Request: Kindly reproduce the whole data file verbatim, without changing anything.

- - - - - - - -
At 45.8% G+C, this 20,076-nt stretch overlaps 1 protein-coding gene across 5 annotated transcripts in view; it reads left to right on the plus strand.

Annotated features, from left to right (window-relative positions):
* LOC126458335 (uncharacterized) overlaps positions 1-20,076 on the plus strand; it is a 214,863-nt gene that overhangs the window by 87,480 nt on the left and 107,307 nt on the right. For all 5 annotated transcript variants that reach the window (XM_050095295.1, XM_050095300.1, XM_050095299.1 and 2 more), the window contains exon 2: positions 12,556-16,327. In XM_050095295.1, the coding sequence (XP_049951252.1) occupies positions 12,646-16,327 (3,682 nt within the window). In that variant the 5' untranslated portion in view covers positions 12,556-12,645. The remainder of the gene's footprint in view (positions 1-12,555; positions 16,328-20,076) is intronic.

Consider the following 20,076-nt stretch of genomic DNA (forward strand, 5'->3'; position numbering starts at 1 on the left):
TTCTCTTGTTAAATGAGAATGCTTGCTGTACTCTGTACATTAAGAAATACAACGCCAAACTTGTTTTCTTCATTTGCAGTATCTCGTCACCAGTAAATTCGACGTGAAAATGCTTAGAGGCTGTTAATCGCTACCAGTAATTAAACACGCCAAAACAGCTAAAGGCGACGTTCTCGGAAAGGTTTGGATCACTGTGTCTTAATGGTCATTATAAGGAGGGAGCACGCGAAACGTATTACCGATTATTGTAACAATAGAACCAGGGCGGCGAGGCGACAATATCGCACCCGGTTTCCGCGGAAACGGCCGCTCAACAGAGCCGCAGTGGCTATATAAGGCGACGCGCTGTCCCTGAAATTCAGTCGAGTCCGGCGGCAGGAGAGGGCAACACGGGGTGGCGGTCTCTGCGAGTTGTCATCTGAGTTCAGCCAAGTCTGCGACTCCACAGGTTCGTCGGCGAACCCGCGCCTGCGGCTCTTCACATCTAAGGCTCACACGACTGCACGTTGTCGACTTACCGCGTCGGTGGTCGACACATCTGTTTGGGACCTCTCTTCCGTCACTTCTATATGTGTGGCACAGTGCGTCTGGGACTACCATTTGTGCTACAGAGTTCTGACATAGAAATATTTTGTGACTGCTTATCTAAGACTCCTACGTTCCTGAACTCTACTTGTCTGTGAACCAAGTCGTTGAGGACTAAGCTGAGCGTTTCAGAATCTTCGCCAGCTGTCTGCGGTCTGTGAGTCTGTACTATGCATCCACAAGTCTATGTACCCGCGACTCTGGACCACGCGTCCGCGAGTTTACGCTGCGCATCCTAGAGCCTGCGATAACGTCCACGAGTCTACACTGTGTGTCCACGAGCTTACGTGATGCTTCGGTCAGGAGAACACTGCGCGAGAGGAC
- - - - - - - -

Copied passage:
At 45.8% G+C, this 20,076-nt stretch overlaps 1 protein-coding gene across 5 annotated transcripts in view; it reads left to right on the plus strand.

Annotated features, from left to right (window-relative positions):
* LOC126458335 (uncharacterized) overlaps positions 1-20,076 on the plus strand; it is a 214,863-nt gene that overhangs the window by 87,480 nt on the left and 107,307 nt on the right. For all 5 annotated transcript variants that reach the window (XM_050095295.1, XM_050095300.1, XM_050095299.1 and 2 more), the window contains exon 2: positions 12,556-16,327. In XM_050095295.1, the coding sequence (XP_049951252.1) occupies positions 12,646-16,327 (3,682 nt within the window). In that variant the 5' untranslated portion in view covers positions 12,556-12,645. The remainder of the gene's footprint in view (positions 1-12,555; positions 16,328-20,076) is intronic.

Consider the following 20,076-nt stretch of genomic DNA (forward strand, 5'->3'; position numbering starts at 1 on the left):
TTCTCTTGTTAAATGAGAATGCTTGCTGTACTCTGTACATTAAGAAATACAACGCCAAACTTGTTTTCTTCATTTGCAGTATCTCGTCACCAGTAAATTCGACGTGAAAATGCTTAGAGGCTGTTAATCGCTACCAGTAATTAAACACGCCAAAACAGCTAAAGGCGACGTTCTCGGAAAGGTTTGGATCACTGTGTCTTAATGGTCATTATAAGGAGGGAGCACGCGAAACGTATTACCGATTATTGTAACAATAGAACCAGGGCGGCGAGGCGACAATATCGCACCCGGTTTCCGCGGAAACGGCCGCTCAACAGAGCCGCAGTGGCTATATAAGGCGACGCGCTGTCCCTGAAATTCAGTCGAGTCCGGCGGCAGGAGAGGGCAACACGGGGTGGCGGTCTCTGCGAGTTGTCATCTGAGTTCAGCCAAGTCTGCGACTCCACAGGTTCGTCGGCGAACCCGCGCCTGCGGCTCTTCACATCTAAGGCTCACACGACTGCACGTTGTCGACTTACCGCGTCGGTGGTCGACACATCTGTTTGGGACCTCTCTTCCGTCACTTCTATATGTGTGGCACAGTGCGTCTGGGACTACCATTTGTGCTACAGAGTTCTGACATAGAAATATTTTGTGACTGCTTATCTAAGACTCCTACGTTCCTGAACTCTACTTGTCTGTGAACCAAGTCGTTGAGGACTAAGCTGAGCGTTTCAGAATCTTCGCCAGCTGTCTGCGGTCTGTGAGTCTGTACTATGCATCCACAAGTCTATGTACCCGCGACTCTGGACCACGCGTCCGCGAGTTTACGCTGCGCATCCTAGAGCCTGCGATAACGTCCACGAGTCTACACTGTGTGTCCACGAGCTTACGTGATGCTTCGGTCAGGAGAACACTGCGCGAGAGGAC